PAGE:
Onto the south branch of the loop - the dogwood and other shrub undergrowth much greener and denser. There were many people about on the trail and not many chances to snap a human-free photo of the trail. Dogs are not allowed on those trails and I was amused to see owners of little toy dogs bypass the rule by carrying their pooches in baby carriers. 

The loop trail allows access to more features of the forest. One of these was an old, fallen sequoia log with a hollow core. 

Without human scale it's hard to appreciate the size of these things. Let me just say that I could stand almost upright inside it. 

The fallen log isn't wasted. By the time it takes the wood to decay it serves as a pedestal and potting matrix for other plants as well. 

We reached the farther tip of the loop where the trail intersected with a spur leading east. We turned on it to see the giant trees it led to. There were quite a few of them, all huge. Some had human-given names.
Trail between Giant Sequoia

Although the giant sequoia are the park's celebrated celebrities, other trees certainly have due respect, such as the huge-coned sugar pine.
A cone of Sugar Pine, Pinus lambertiana 

Giant sequoia can grow pretty close to one another. they are also more resistant to forest fires than other trees. Many of these giants bear scars of past fires yet they are still upright and vigorous. It is inviting to get into some of these hollow fire scars and crane the neck upward. My body so tiny, yet my spirit soars up to the green canopy above.
Giant Sequoia, Sequoiadendron giganteum

At the end of the spur trail there is the Palace Hotel tree, named so, I assume, after the huge hole in its trunk. It was there that we sat down for our lunch break, outside of that hotel's cafeteria.
Palace Hotel

We stayed by the Palace Hotel tree for quite some time, enjoying the lovely day in the forest. The day was hot, but we were shaded by a giant sequoia. No complaints there! 
We weren't the only creatures enjoying the forest that day. There were plenty of other humans, of course, but the forest floor had plenty of squirrels and chipmunks active.
Lodgepole Chipmunk

My fascination with spiders didn't stop with the dome webs. On the ground were the webs and holes of trapper spiders. The spider itself was well hidden, all I could see was the web. 
Trapper Spider Web

Although dome spiders were the majority of the webs I've seen there, standard orb webs. Delicate silken orbs hanging between branches, glistening in the light. really difficult to focus the camera on. 
Orb Spider Web

Our long lunch break ended and we started back on the trail. We backtracked our way down the spur trail then took the north arm of the loop part, which was very similar to the south arm. There were more giant sequoia, and also more hikers on that trail. What captured my attention however, was once again the avenue of brightly lit dogwood trees.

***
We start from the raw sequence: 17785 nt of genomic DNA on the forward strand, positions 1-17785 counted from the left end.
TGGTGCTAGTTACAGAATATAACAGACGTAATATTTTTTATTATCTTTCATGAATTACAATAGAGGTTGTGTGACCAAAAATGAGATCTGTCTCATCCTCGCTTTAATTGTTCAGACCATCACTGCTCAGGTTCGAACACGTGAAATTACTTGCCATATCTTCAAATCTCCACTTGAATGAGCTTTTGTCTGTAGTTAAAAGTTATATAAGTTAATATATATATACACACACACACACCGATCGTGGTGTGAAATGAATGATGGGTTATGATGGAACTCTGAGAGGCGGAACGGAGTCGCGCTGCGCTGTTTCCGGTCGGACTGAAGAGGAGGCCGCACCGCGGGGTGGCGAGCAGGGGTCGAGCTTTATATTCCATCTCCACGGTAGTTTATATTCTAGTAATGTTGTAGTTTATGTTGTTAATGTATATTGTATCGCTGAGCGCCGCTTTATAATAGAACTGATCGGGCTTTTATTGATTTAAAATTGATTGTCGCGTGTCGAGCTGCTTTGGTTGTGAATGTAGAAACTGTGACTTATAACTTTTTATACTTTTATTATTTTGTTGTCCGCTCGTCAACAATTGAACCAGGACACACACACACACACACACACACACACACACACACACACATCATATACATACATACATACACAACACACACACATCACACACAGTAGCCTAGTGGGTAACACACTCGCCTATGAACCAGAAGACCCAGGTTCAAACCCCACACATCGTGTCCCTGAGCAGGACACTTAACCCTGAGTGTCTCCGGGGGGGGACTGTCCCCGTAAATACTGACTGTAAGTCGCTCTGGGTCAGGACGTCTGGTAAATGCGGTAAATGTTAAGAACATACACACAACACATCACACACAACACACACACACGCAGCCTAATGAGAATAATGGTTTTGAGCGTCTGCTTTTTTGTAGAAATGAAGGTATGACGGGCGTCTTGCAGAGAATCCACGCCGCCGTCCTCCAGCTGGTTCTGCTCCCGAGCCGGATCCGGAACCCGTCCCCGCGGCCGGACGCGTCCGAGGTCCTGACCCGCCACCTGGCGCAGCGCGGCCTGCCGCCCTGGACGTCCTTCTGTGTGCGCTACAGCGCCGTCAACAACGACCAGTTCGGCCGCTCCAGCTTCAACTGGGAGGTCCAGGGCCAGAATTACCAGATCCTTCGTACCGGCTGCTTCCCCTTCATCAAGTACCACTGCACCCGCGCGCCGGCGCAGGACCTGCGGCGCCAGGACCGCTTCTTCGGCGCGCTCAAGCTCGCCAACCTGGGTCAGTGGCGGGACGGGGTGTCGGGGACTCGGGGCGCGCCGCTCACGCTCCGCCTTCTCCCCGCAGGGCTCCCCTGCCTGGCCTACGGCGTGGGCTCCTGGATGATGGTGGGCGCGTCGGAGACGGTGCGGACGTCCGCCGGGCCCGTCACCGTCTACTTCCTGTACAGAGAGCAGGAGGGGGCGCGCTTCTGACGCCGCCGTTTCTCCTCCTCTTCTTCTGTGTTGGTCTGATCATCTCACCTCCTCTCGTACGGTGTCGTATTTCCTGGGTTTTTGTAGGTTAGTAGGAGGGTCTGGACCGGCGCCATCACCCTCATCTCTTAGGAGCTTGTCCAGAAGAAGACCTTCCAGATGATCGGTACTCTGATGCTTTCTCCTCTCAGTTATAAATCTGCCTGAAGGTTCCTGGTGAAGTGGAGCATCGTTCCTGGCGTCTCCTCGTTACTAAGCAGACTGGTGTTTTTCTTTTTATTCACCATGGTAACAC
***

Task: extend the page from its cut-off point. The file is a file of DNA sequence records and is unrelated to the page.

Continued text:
Then - another wildflower still blooming. I couldn't be happier. 
Blue Penstemon, Penstemon azureus 

The gooseberry has very pretty flowers when it blooms. On September it's its fruiting season though, and its fruit is no less beautiful. 
Sierra Gooseberry, Ribes roezlii 

Pappa Quail and the elder chika paused by a fir tree. A little creeper bird was going quickly up the trunk, then dropping down to its base and going all the way back up again, looking for tiny bugs to eat. 
Brown Creeper 

The way back was quicker. The day was still growing hot and we were eager to get away from the swelter. Especially when on the exposed part of the trail.

It was tempting to stop by the creek and chill in the water but Pappa Quail reminded us that we still needed to drive all the way back to the Bay Area after this hike. 

Just before pulling up the last bit of trail I stopped to look at the half dry meadow below. I'm not sure what I was looking for - there wasn't any movement of wildlife and no wildflowers colorful spots. There was a feeling of quiet suspense in the meadow, the beginning of a long autumn, of the long wait for the rains and the rejuvenation they bring to the forest. 

It is now over a year since I've been on that hike there. Last fall I was sheltering in place like all other Bay Area residents, yet I had my emergency suitcase right by the door, because the wildfires threatened my city of residence. As I write this post I long once more to walk under the giant sequoia and feel the forest's tranquility permeating my body and soul.

Many thanks to members of the California Native Plants Society for their help in identifying plants!